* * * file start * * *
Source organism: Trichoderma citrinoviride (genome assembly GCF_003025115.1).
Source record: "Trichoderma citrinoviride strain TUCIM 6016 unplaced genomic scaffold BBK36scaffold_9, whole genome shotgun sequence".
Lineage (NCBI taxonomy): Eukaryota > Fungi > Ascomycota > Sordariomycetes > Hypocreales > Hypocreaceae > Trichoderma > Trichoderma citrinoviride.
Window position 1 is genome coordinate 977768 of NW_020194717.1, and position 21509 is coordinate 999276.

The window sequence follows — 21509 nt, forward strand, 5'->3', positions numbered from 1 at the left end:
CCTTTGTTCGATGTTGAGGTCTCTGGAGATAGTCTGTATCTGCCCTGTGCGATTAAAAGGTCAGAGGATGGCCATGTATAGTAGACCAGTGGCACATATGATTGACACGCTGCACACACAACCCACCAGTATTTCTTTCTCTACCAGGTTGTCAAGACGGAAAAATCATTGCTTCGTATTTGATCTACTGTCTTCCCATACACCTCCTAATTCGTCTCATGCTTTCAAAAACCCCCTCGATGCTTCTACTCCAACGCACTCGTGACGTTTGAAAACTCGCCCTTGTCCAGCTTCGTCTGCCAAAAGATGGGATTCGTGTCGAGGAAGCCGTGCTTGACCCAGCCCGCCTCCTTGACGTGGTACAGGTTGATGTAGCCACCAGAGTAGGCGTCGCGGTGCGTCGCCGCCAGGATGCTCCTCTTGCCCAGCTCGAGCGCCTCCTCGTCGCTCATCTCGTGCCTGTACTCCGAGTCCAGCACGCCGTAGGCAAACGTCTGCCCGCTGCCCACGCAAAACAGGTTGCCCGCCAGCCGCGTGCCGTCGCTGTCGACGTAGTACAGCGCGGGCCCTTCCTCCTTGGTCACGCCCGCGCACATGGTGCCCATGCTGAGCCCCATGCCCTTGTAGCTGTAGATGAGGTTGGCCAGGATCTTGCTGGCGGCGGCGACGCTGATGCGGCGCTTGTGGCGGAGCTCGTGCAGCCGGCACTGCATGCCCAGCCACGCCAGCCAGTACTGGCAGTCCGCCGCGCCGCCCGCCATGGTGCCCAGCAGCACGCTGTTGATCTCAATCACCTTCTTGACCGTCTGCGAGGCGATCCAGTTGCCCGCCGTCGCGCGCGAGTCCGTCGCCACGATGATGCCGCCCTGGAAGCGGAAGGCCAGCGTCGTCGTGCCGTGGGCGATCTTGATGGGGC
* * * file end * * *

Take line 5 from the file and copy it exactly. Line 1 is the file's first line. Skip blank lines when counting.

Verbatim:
The window sequence follows — 21509 nt, forward strand, 5'->3', positions numbered from 1 at the left end: